Using components with known vulnerabilities

In this post, I talk about how using components in your technology with known vulnerabilities can really hurt you.

Using components with known vulnerabilities

I don't know about you, but these days, when I browse to a website, I shove on Chrome developer tools, just to take a look at what I'm getting. Here's why.


When you rock up at a website, especially one you don't really know or necessarily trust, there's no telling the risk you're taking. A responsible site owner will make every effort to ensure that you, as a client, will have a safe experience while exploring their site, be it through simple browsing, signing up, signing in, or making a cash purchase. It's important that a client is able to do these things securely. Of course it is.

As an attacker, you don't care about the great user experience. You care about flaws in it that might provide the opportunity to exploit a vulnerability.

So, when a site operator builds their system, there are a number of key components that are involved; a web server, an application server, or something that runs APIs or web services, a database server, a network and so on and so forth.

Some of these things are built, some of these things are bought and some of these things are borrowed. In this post, I'll talk about the risks associated with each and a variety of mitigations you can consider implementing.

Where do we start?

Built, bought and borrowed.

Here are some examples:

You build many of your web applications, be it using ASP.Net, PHP, Java and the like.

You buy your database, application or web servers, be they MSSQL, MySQL or IIS, Apache, NGINX respectively.

You borrow things like JavaScript frameworks, libraries and things like that. You don't pay for them and you don't build them. No, you freely consume them and integrate them into your overall solutions.

If you buy in a solution, you're possibly getting all of the above and completely out of your control. You also buy and borrow things from a cloud provider, where you then most likely build stuff.

In OWASP terms, this is generally covered by number nine in our chart. OWASP-A9 'Using Components with Known Vulnerabilities', hence the title of this post.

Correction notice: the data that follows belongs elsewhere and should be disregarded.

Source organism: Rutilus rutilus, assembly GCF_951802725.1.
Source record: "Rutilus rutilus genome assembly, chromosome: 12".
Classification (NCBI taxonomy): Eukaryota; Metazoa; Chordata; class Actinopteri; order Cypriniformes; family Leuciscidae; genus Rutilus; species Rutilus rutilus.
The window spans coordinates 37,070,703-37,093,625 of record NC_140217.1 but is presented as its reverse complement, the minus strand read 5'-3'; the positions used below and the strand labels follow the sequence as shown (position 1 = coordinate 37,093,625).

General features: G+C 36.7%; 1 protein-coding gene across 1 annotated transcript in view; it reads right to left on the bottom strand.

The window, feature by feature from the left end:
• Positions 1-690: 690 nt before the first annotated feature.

Recent case history

Now, you may reason that because it's number nine in the chart, it's a low end priority, but in my view you'd be wrong. For example, Equifax lost 143 million customer records a month or so back, mainly because they were operating an out of date version of the Apache Struts framework. That's OWASP-A9. What made that worse was that the vulnerabilities were well known and yet the organisation seemingly did nothing to mitigate the risks associated with them. They didn't patch.

To further illustrate that spot nine in the chart still makes it pretty critical, the OWASP Top 10 is refreshed infrequently and when it is, it contains the globally recognised killer problems in web application security. There are many MANY other vulnerabilities out there, but the Top 10 recognises the absolute whoppers.

So, OWASP-A9 is at the top table, along with injection, cross-site scripting, knackered authentication and the rest.

There have been many preceding and more recent examples of what happened to Equifax and that will continue to be the case, for as long as organisations don't keep their things up to date.

My own experience

Right, going back to my earlier point about using Chrome's developer tools whenever I visit a new site. One of the reasons I do this is to inspect the headers that get returned and the content that gets served. Pressing trusty F12 before you load the site gives you a wealth of detail about what's going on. Here are a couple of examples:


The above image shows a couple of interesting things; things that should be of interest to an operations bod, but that would definitely be of interest to an attacker:

  • The host is running an out of date version of a web server (in this case Microsoft IIS7.5, likely running on Windows Server 2008 R2)
  • An older, unsupported version of the ASP.Net framework is in use (in this case 4.0, where at the time of writing, the current version is 4.7.1)
  • No security headers are implemented

I cover headers in another post, but what about the other two points?

The fact that the website is disclosing quite sensitive information is a concern in itself. The information itself is a potential gold mine to an attacker.